Sunday, October 01, 2006

"Music" -> The Well Tempered Clavier




Das Wohltemperieterte Klavier (or the Well Tempered Clavier for those that don't like to speak German) has won me over. For many years, I've said that I would like to play the WTC (as some call it), and now in my 40's, I have decided that I would embark on this path.

The first Prelude of the book is a gentle nudging in C major. Easy to recognize because it is often played in the background during documentaries or perhaps you've heard the version that underpins Gounod's Ave Maria. (Gounod version, as the story goes, came out one night while improvising with friends after dinner.) The C Major Prelude is easy and quick. However, the beauty lingers every time that I play it.

However, it is the first Fugue—better known as the Fugue in C major, although Bach could hardly stay in this key and he wildly modulates through several-- that is a bit of a torturous love affair. Ah, I am sorely plugging through measure 17 of 27 measures, and I wonder what Bach ever meant me to do with my left hand. Bach composed in a style that has been forgotten with the chordal based styles of today. Yet, once you’ve embarked on the musical journey of what he was doing, you can understand that God had touched him with a gift that points to supernatural power. Is it any wonder that he wrote Soli Deo Gloria on each piece of music that he composed? He must have recognized that his gift did not lie within himself, but came from a power not of his own.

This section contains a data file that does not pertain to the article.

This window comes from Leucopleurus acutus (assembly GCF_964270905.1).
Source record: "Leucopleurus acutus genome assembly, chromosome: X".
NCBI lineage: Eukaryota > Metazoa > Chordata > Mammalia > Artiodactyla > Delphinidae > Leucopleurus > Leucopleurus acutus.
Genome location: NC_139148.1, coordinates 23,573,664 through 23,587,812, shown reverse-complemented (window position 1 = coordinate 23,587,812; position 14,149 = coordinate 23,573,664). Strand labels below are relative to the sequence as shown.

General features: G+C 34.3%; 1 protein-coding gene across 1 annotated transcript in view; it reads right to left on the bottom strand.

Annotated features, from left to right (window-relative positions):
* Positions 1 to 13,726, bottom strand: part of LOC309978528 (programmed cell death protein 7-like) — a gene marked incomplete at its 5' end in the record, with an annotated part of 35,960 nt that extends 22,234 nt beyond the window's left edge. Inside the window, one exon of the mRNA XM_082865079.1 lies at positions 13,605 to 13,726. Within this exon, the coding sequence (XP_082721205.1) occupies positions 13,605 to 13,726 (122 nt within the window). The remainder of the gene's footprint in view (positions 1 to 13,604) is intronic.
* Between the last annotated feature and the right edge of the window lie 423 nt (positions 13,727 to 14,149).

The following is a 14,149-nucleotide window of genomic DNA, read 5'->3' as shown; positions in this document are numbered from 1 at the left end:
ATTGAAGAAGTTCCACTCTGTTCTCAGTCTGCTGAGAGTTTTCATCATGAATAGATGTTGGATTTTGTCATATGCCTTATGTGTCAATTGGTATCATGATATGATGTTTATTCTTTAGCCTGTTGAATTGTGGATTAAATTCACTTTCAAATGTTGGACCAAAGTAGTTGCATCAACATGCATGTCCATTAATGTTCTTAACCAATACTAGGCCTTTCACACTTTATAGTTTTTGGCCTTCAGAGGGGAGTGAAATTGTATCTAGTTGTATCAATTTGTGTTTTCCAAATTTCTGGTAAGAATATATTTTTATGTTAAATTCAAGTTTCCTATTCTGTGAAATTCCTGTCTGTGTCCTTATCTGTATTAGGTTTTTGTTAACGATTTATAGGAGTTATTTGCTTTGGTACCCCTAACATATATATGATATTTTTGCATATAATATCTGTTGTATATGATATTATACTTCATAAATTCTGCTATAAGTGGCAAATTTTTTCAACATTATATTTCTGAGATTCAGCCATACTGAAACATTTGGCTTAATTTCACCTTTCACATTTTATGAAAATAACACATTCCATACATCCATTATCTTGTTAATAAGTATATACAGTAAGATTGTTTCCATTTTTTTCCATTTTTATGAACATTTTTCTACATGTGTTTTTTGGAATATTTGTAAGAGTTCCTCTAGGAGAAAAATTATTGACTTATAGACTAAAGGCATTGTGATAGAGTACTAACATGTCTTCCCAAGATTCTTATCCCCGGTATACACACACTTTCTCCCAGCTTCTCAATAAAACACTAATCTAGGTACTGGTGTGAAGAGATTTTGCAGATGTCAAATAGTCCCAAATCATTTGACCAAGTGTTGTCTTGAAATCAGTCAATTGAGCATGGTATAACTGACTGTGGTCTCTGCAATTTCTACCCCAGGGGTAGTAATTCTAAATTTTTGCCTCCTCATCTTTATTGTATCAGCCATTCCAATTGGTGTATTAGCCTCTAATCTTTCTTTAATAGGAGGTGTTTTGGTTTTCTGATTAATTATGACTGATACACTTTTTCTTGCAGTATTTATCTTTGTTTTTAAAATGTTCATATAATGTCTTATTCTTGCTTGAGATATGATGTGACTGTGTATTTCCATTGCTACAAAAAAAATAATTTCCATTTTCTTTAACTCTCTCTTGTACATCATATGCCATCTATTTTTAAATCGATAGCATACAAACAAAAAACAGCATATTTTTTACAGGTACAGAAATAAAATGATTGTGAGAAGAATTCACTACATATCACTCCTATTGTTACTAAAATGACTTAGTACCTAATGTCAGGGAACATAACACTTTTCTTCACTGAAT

Listening to his music is dichotomous: it is easy to hear, but not easy to hear.

However, playing it is not dichotomous. It is simply hard.

A bit of analysis will help you understand him, and a wonderful technical analysis can be found here. The whole of this website is a wonderful resource.

While the website above does a wonderful job, and I mean truly wonderful job, I don’t think that you can get the gentle nuance of Bach’s work until you play it. I have sat down at the piano and as I’ve gotten the first 15 or so measure nailed, I will laugh from time to time. Bach weaves four separate lines together—which is called contrapuntal. If you have no idea of music theory, this will simply not make a lot of sense. However, trust me, it is a magical thing that he does.

The piece, in many senses, is beyond my ability, so the going is slow. However, because as I bust it apart—five measures left hand only, then 5 measures right hand only—I can hear the melody and phrasing clear in both hands separate. The weaving of the voices does something happen that you don’t find in other composers, each hand—as you play it—represents a whole song. The first time as I did this, I was amazed. Listening to me practice just the left hand was not “boring.” It did not support the melody; it carried a version of the melody.

Douglas Hofstadter brought up Bach’s ability in Gödel, Escher, Bach, which you must read. This music is recursive in nature and mathematical in fact. For sophistication, it cannot be beat. And that the humble musician from the early 1700’s could derive work that I find sorely lacking in music today, is only the more amazing.

It simply points to the idea that we’ve de-evolved.

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